Tag Archives: treatment

For many heroin addicts, treatment barriers remain

heroinspoonThe rise in heroin addiction across the nation, fueled by the prescription drug addiction epidemic, means that increasing numbers of people are in need of inpatient treatment services — but many who need help are contending with a shortage of services and constraints placed on care by insurance companies, according to this article.

Unlike withdrawal from dependencies on alcohol or benzodiazepines, heroin withdrawal isn’t life-threatening – but it is so horrific that many addicts are drawn back to the drug and overdose, the article notes. Because withdrawal is not directly deadly, most insurance companies won’t pay for inpatient rehab, either claiming that the addict does not meet the “criteria for medical necessity” — that inpatient care would be an inappropriate treatment — or requiring that the user first try outpatient rehab, the article says.

Of the 23.1 million Americans who needed treatment for drugs or alcohol in 2012, only 2.5 million people received care at a specialty facility, the article says, citing data from the Substance Abuse and Mental Health Services Administration.

The number of people reporting heroin use in the previous year increased between 2007 and 2012, from 373,000 to 669,000, while nearly 80 percent of people who had used heroin in 2011 had also previously abused prescription painkillers classified as opioids.

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Heroin addicts facing treatment barriers

drug moneyThe rise in heroin addiction across the nation, fueled by the prescription drug addiction epidemic, has caused an uptick in the number of people in need of inpatient treatment services — but many who need help are contending with a shortage of services and constraints placed on care by insurance companies. The increase in demand for treatment has left many addicts to wait weeks in some cases for care because of denial from their insurance companies, according to this article. Before insurance companies agree to cover inpatient services they want evidence that an addict has tried one or more outpatient programs, has little or no outside support network, and has a health condition that makes treatment a medical necessity, the article says.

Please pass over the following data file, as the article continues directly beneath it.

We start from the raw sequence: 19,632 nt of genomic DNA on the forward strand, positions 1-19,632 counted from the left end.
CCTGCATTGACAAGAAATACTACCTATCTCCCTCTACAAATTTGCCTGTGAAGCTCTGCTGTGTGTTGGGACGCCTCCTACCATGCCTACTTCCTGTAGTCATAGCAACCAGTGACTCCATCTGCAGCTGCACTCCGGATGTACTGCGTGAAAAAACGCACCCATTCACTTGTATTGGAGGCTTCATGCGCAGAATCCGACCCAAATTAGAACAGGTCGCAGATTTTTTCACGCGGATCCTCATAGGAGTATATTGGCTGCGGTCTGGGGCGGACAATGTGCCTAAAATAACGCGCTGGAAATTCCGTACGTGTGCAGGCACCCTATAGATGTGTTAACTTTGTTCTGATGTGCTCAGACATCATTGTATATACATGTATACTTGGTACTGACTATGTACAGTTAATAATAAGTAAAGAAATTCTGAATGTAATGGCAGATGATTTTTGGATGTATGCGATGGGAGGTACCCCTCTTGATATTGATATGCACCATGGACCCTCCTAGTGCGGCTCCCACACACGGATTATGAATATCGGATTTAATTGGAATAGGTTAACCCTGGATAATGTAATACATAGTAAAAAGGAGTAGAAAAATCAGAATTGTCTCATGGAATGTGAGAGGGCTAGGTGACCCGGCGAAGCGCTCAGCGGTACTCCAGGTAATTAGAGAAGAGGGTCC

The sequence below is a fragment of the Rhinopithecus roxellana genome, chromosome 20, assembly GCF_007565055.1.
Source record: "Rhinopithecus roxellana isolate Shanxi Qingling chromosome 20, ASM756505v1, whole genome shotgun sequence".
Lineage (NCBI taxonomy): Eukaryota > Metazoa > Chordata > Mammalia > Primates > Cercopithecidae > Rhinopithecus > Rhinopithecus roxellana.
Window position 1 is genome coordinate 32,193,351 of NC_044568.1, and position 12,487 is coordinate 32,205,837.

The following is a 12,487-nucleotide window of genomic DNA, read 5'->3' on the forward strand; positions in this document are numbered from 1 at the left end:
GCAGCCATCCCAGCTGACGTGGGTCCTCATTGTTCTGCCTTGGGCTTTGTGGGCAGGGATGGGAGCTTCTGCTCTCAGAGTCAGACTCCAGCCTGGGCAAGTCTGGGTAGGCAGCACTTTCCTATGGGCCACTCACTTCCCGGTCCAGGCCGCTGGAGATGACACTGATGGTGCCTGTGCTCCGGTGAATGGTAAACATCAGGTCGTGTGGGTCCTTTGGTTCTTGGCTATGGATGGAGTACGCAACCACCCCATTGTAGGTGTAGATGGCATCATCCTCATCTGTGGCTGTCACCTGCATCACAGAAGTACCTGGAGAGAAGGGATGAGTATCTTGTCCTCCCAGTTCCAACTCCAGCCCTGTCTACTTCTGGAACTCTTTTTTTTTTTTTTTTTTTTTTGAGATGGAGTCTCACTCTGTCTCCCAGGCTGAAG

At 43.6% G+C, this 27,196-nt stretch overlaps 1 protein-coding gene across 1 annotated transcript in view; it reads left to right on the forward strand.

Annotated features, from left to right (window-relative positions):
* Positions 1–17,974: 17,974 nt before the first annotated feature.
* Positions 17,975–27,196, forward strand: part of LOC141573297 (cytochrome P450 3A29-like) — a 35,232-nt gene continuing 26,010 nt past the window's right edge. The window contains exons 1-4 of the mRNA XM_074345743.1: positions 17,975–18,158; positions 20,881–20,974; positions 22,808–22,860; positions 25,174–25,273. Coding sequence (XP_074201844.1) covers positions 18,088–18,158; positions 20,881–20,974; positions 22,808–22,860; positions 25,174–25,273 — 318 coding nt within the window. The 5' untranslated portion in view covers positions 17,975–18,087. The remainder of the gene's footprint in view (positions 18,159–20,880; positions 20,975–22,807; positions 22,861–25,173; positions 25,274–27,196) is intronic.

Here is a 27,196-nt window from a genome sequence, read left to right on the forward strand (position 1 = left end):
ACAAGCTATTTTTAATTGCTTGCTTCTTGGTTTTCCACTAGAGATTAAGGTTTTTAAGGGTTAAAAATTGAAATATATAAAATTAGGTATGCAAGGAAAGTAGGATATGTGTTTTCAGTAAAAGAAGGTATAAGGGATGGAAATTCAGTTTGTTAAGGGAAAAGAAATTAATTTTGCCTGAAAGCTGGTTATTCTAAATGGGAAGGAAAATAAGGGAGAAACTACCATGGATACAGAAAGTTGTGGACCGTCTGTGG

Previously, a typical inpatient program lasted a month and the average detox program ran seven to 10 days; these days, as a result of insurance companies scaling back their coverage and increasing their deductibles, inpatient services generally run 10 days and detoxes three to five days — and most insurers will only pay for up to 10 days, the article says.

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Opioid abuse epidemic leaving many untreated

RXAs of 2009, around 2.3 million Americans suffered from addiction to opioids such as heroin or the prescription drug oxycodone, and new research shows that many of these people aren’t getting the treatment they need, according to this article. The massive uptick in opiate addiction has resulted in a major gap between current treatment options and evidence-based practices, the article says, citing an article published in the journal Health Affairs.